Symbols of the world's religions



Meher Baba

Although Bhakti Yoga cannot be divided into separate, watertight compartments, it may be said to have three principle stages. The first stage, which is elementary, concerns itself with ritualistic worship.

The Namaz of the Muslims, the Tal-Bhajan and the Sandhya-Pujas of the Hindus, the Kusti and Bhantars of the Zoroastrians, the prayers of the Christians, etc., are no doubt Bhakti-worship in rudimentary stages. The first stage of Bhakti Yoga is therefore general, and almost everyone is concerned with it and can practice it.

The second stage, which is intermediate, concerns itself with the constant remembrance of God. The worshipper, through constant mental or physical repetitions (Nam-Smaran or Zikra) of any one name of God, achieves the fixity of thought on God, without the medium of any ceremony. In other words, when a person's thoughts are always directed toward God, throughout the waking state, even while eating or talking, he may be said to be in the second stage of Bhakti Yoga.

This kind of constant remembrance of God must not be confounded with meditation. In meditation, one makes an attempt to achieve fixity of thought; whereas one who has reached the second stage of Bhakti Yoga already possesses the one sole and single thought for God, and therefore has no more need of organized thinking.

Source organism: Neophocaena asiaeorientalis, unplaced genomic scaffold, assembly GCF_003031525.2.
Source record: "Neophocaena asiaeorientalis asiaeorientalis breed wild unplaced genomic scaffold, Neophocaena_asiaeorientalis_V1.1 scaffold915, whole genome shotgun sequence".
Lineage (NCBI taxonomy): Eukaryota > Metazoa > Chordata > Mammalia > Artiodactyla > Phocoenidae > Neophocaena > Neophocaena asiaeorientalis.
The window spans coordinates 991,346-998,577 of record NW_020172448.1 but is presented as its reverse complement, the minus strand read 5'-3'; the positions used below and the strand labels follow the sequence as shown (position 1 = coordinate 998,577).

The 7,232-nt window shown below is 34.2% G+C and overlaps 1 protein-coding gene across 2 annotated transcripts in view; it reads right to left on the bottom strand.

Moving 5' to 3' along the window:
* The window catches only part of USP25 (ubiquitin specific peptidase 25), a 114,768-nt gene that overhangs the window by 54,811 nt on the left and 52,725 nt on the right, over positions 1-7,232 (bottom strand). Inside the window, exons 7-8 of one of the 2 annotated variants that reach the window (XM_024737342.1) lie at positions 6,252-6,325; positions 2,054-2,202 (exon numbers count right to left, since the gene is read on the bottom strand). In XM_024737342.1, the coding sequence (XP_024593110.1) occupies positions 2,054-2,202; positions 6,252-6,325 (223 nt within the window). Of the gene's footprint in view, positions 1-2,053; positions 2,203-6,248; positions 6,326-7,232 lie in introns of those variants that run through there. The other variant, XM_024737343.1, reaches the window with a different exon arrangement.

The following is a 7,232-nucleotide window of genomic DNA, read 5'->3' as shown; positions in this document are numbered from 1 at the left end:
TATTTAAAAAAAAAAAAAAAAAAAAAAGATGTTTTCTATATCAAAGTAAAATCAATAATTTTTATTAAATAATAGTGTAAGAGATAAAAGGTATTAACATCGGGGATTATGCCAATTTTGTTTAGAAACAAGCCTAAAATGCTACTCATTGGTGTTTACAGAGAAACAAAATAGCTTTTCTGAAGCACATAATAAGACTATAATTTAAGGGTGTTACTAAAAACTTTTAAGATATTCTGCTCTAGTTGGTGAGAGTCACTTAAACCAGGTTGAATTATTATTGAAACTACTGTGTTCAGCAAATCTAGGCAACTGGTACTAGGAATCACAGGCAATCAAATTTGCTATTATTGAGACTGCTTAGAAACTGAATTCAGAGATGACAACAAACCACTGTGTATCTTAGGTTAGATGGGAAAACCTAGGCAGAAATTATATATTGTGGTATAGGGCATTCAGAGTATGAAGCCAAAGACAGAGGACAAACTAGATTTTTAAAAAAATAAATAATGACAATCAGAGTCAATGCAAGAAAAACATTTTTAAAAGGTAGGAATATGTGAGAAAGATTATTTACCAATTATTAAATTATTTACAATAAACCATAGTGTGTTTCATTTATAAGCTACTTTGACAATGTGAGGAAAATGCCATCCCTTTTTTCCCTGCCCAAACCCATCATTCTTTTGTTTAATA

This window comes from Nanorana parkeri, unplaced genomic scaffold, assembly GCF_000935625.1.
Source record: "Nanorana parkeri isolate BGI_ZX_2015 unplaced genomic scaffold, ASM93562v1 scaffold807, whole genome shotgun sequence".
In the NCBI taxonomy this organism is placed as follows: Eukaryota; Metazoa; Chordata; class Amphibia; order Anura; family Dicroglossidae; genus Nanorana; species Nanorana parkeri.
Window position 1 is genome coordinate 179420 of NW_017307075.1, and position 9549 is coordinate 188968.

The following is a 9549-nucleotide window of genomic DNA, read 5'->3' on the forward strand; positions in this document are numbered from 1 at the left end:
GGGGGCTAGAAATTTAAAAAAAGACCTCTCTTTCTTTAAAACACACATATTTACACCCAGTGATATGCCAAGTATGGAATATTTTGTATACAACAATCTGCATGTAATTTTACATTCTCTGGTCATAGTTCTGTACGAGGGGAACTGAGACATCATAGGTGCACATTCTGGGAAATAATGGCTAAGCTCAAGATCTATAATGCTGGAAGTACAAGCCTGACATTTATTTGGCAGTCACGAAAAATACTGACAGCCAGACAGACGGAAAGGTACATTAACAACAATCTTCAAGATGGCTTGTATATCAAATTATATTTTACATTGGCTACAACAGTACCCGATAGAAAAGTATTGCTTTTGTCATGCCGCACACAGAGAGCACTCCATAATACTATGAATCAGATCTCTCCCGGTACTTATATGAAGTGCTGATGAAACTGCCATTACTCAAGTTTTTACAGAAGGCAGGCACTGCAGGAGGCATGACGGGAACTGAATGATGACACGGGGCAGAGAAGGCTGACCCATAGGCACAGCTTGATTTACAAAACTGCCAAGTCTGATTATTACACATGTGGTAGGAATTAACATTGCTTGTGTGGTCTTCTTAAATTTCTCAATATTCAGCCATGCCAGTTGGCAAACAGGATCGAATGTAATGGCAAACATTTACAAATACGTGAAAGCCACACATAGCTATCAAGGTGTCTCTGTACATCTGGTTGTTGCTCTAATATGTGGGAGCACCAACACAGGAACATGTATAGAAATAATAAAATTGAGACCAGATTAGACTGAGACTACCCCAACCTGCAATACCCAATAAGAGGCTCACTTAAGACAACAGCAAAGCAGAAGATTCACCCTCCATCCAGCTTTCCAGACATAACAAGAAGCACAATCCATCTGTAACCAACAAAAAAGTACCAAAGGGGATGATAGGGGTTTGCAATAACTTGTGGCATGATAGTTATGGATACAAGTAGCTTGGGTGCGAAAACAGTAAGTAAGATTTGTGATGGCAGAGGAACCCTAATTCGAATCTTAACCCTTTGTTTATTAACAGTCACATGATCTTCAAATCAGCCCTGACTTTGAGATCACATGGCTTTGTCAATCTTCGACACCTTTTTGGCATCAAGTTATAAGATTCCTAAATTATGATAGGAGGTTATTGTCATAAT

Just as a variety of thoughts come to an ordinary man, even without the intention on his part to have them, the Bhakti yogi in the second stage simply cannot help thinking about the Lord, wherever and however he may be. This fixity of thought on God is higher Bhakti or worship.

The third stage, which is advanced, concerns itself with divine love and longing of a higher order. The higher Bhakti of the second stage ultimately leads the aspirant to this third or highest stage of Bhakti Yoga; in other words, to the highest Bhakti and to the true love. The one in this stage can be called the true lover of God. For him there is no question of fixity of thought. He is beyond thought. His thoughts, so to say, have got melted into the blazing and all-consuming fire of an intense longing for the Beloved — God. So much so, that far from thinking about his physical needs, the aspirant in this stage of Bhakti or love, is almost incognizant of his very corporality.


THE PATH OF LOVE , pp. 58-59
1986 © Avatar Meher Baba Perpetual Public Charitable Trust


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